So do we need more communities like shiloh: Yes, we need more communities LIKE shilo, but not in the place where shilo is.

Anonymous said...

The neighbors can go to Jordan, the real Pally state.

Anonymous said...

Come to think of it, Frog, so can you.

frog said...

You do not even need to throw me out: I do not live in Israel...

"The neighbors can go to Jordan, the real Pally state."

Well, if done forcefully, I think this would be referred to as "ethnic cleansing".

frog said...

"The neighbors can go to Jordan, the real Pally state."

I think you missed school when they were talking about the creation of Israel, the partition plan of november 1947.

The very resolution that allowed Israel to be created and recognised by the other states forsaw that an arab state should be created on the territories you occupy now.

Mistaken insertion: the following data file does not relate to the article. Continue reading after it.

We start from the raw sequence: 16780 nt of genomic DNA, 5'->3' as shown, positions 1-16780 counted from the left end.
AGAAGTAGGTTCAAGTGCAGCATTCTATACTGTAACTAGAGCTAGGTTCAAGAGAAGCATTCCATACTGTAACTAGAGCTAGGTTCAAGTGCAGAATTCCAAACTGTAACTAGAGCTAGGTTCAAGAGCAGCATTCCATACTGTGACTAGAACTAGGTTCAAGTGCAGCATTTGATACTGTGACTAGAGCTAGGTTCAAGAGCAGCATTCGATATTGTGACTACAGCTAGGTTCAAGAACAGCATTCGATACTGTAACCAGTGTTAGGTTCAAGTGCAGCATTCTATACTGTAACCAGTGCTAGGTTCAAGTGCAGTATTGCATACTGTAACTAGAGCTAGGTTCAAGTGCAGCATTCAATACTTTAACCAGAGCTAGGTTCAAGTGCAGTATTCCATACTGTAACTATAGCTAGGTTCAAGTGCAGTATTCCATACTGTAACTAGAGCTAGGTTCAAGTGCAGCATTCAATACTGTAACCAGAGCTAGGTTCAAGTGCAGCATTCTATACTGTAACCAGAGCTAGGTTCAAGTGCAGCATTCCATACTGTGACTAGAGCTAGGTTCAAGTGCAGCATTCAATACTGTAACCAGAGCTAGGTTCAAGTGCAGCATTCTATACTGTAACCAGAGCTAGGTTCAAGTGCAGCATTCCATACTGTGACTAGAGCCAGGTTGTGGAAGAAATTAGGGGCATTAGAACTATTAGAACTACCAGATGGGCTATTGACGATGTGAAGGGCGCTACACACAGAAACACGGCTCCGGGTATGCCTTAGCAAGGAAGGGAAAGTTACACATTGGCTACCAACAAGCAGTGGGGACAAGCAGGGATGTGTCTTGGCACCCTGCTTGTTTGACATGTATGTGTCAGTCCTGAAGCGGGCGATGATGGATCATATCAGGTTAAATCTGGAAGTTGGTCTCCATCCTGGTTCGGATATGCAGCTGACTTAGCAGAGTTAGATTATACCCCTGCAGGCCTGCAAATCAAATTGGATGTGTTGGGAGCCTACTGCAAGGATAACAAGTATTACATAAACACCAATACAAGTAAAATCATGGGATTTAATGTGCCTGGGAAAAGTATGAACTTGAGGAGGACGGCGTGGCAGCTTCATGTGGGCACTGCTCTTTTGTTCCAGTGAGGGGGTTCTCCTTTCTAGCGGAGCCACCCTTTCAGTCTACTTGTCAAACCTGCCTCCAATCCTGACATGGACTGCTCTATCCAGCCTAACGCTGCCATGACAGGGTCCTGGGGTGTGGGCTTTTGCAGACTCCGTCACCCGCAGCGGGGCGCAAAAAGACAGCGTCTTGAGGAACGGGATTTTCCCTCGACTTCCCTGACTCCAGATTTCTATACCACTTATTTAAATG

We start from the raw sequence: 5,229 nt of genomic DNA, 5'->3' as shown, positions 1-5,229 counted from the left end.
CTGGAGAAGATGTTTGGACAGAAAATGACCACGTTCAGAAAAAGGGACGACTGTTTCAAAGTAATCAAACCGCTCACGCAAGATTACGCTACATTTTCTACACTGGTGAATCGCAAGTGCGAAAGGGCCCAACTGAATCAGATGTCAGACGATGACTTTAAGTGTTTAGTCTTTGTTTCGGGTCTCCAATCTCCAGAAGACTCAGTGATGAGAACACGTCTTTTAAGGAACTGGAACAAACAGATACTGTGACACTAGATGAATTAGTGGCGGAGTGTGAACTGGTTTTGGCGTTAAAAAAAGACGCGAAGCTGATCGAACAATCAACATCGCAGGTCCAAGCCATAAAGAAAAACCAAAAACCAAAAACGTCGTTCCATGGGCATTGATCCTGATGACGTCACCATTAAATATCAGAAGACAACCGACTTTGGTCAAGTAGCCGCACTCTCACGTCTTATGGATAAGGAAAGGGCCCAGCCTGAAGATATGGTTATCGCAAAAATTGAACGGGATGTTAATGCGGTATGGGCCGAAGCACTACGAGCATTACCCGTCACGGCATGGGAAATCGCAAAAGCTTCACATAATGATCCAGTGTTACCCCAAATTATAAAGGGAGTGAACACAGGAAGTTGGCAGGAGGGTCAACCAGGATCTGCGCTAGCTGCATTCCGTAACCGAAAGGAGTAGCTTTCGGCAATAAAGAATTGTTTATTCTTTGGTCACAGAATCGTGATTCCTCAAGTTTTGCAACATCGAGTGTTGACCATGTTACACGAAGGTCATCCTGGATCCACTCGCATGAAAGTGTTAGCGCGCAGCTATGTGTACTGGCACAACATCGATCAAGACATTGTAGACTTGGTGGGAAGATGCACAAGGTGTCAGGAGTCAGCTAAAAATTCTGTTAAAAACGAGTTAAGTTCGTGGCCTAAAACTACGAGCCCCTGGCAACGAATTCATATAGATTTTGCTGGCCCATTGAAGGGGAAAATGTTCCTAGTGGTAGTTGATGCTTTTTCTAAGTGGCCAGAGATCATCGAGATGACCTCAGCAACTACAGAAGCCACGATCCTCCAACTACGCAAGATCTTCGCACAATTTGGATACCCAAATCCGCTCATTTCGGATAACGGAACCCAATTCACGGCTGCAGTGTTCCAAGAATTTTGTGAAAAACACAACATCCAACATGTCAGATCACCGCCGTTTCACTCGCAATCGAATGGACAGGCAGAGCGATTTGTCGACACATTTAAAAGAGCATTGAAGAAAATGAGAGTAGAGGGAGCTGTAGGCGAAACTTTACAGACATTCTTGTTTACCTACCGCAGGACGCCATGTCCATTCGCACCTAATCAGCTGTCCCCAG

Why? Because at that time, jews represented 1/3 of the population of cis-jordan palestine (as it was called back then) and non-jews, mainly muslims, represented 2/3 of the population.

We Jews had a wish to establish a jewish state. So the territory was split up, so that the jews had a 60% majority in one part of cis-jordan palestine (this was later called "Israel"), while non-jews had a more then 90% majority in the other part, that was going to be an independent state (why not call it palestine, since Israel did not claim this name, nor the trans-jordan part which was called "Jordania").

OK. Meanwhile, demographics changed a bit in the region. in the territory that was once cis-jordan palestine (or greater Israel, as you would like to call it), there are about 5,7 million jews (tendency going down) and 5,9 million non-jews. And this does not yet count the arab refugees who might want to return.

So if you want to claim these territories, you are really anihiliting the jewish state, because jews would be a minority in the state you propose to create.

Except, of course, if you resort to ethnic cleansing, but I hope I do not have to explain to you that this is immoral, or do I?